Compare any two graphics cards:
GeForce GTX 650 vs Radeon HD 6670 (OEM) 1GB
IntroThe GeForce GTX 650 features a GPU clock speed of 1058 MHz, and the 2048 MB of GDDR5 memory is set to run at 1250 MHz through a 128-bit bus. It also is comprised of 384 Stream Processors, 32 TAUs, and 16 Raster Operation Units.
Compare all of that to the Radeon HD 6670 (OEM) 1GB, which features GPU clock speed of 800 MHz, and 1024 MB of GDDR5 memory set to run at 1000 MHz through a 128-bit bus. It also is made up of 480 Stream Processors, 24 TAUs, and 8 Raster Operation Units.
Power Usage and Theoretical Benchmarks
Power Consumption (Max TDP)
As far as performance goes, the GeForce GTX 650 should theoretically be much better than the Radeon HD 6670 (OEM) 1GB overall. (explain)
Texel RateThe GeForce GTX 650 is much (approximately 76%) more effective at texture filtering than the Radeon HD 6670 (OEM) 1GB. (explain)
Pixel RateThe GeForce GTX 650 is a lot (about 165%) more effective at full screen anti-aliasing than the Radeon HD 6670 (OEM) 1GB, and able to handle higher resolutions while still performing well. (explain)
Please note that the above 'benchmarks' are all just theoretical - the results were calculated based on the card's specifications, and real-world performance may (and probably will) vary at least a bit.
Please note that the price comparisons are based on search keywords - sometimes it might show cards with very similar names that are not exactly the same as the one chosen in the comparison. We do try to filter out the wrong results as best we can, though.
Memory Bandwidth: Bandwidth is the largest amount of information (counted in MB per second) that can be transported past the external memory interface in a second. It's calculated by multiplying the card's interface width by the speed of its memory. If the card has DDR type memory, the result should be multiplied by 2 again. If it uses DDR5, multiply by ANOTHER 2x. The better the memory bandwidth, the faster the card will be in general. It especially helps with AA, High Dynamic Range and higher screen resolutions.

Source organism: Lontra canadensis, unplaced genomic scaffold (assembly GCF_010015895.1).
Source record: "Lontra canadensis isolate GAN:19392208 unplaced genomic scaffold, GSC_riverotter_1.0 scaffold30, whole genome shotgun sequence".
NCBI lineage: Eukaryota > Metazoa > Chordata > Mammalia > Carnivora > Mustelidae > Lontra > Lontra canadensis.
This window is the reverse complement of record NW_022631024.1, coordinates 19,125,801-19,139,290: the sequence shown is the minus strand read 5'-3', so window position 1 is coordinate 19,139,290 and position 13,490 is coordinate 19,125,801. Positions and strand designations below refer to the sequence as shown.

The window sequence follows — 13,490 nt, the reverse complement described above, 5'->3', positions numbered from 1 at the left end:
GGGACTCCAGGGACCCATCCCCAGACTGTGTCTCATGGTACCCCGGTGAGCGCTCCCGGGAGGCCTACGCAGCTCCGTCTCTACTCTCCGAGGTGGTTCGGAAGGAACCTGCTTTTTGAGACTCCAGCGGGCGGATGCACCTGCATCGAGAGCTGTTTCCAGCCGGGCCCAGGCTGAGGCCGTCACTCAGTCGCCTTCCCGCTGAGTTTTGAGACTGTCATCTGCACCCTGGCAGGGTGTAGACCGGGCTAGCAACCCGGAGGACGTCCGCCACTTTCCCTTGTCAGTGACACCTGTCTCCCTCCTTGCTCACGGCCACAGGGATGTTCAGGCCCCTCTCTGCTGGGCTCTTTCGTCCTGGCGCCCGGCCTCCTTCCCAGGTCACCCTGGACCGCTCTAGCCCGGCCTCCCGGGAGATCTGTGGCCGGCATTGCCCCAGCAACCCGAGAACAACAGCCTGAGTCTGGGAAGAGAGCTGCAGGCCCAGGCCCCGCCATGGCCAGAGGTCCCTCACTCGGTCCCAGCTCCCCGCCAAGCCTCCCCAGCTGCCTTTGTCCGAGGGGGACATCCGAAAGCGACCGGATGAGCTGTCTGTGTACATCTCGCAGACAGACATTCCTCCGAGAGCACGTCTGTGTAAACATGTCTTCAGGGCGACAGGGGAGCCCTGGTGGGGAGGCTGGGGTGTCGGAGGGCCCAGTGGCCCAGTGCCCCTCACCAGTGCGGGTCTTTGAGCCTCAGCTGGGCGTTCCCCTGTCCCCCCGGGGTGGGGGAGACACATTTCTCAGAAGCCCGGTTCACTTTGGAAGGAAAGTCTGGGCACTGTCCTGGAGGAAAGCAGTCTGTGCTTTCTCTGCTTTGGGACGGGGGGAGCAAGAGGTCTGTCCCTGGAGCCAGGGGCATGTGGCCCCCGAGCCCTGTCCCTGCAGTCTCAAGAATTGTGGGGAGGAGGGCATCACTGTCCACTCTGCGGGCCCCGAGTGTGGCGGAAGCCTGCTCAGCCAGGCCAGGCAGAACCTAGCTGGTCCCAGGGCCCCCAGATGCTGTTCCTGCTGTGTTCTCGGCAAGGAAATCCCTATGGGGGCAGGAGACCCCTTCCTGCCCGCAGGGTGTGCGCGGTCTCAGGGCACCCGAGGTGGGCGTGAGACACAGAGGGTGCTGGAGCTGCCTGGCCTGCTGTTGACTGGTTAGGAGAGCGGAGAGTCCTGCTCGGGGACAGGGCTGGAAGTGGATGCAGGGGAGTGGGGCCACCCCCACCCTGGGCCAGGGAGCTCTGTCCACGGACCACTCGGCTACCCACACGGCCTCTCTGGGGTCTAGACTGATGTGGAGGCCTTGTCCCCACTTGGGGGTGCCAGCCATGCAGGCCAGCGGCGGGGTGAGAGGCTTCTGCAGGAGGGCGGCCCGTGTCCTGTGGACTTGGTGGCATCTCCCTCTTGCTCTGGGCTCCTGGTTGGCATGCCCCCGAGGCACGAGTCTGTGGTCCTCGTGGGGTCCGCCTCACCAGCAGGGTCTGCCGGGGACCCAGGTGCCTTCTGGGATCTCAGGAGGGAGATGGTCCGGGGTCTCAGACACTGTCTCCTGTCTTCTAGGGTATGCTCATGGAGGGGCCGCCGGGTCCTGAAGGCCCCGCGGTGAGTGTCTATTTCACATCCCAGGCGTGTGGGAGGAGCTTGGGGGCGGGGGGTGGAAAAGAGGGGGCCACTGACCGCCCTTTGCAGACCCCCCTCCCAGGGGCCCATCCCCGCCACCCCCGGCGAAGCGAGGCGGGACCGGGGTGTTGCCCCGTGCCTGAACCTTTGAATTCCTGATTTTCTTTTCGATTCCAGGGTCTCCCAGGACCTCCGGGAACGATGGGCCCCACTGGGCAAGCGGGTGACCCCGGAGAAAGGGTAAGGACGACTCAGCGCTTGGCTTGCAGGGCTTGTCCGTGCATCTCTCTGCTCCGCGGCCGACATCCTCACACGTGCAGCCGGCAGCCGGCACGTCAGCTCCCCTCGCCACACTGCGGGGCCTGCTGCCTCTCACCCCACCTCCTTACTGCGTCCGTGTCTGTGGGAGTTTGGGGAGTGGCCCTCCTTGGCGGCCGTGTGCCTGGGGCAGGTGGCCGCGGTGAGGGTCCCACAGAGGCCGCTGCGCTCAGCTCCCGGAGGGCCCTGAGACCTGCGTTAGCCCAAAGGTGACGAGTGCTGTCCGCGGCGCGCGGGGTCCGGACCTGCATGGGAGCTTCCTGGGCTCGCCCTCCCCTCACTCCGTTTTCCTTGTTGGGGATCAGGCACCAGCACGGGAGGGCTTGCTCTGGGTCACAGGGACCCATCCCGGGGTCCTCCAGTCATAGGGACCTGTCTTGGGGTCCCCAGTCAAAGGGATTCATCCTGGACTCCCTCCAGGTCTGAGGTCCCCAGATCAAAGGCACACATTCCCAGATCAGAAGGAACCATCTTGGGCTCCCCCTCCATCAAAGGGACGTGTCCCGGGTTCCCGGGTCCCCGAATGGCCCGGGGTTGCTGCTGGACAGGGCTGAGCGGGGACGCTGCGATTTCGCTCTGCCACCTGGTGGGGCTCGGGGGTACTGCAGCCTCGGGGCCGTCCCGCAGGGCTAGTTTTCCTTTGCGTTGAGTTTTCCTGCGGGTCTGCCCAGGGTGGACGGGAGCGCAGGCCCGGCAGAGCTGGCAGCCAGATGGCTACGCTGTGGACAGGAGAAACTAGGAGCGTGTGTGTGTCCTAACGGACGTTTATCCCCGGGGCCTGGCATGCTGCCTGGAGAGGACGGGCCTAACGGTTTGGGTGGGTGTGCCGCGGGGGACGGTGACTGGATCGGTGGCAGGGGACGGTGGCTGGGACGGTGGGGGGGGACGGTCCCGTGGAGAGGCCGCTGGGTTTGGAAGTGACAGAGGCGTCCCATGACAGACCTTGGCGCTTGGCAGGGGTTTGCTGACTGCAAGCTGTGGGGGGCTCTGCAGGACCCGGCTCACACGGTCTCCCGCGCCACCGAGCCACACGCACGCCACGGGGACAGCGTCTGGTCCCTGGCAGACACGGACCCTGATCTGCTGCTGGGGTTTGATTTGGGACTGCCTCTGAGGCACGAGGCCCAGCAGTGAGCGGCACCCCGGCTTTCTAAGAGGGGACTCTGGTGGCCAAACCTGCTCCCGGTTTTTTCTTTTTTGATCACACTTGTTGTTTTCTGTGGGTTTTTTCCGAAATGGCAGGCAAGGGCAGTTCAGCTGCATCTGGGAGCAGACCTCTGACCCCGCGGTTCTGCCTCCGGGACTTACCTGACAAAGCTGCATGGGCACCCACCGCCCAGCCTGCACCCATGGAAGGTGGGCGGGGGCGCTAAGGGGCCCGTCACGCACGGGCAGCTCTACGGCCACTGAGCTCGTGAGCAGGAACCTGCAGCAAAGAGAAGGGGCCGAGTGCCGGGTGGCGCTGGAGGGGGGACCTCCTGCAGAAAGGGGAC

Texel Rate: Texel rate is the maximum texture map elements (texels) that are applied in one second. This is worked out by multiplying the total number of texture units of the card by the core speed of the chip. The higher the texel rate, the better the graphics card will be at texture filtering (anisotropic filtering - AF). It is measured in millions of texels in one second.
Pixel Rate: Pixel rate is the maximum amount of pixels the graphics card could possibly write to the local memory per second - measured in millions of pixels per second. The figure is worked out by multiplying the number of ROPs by the the core speed of the card. ROPs (Raster Operations Pipelines - aka Render Output Units) are responsible for filling the screen with pixels (the image). The actual pixel output rate also depends on quite a few other factors, most notably the memory bandwidth - the lower the memory bandwidth is, the lower the ability to reach the max fill rate.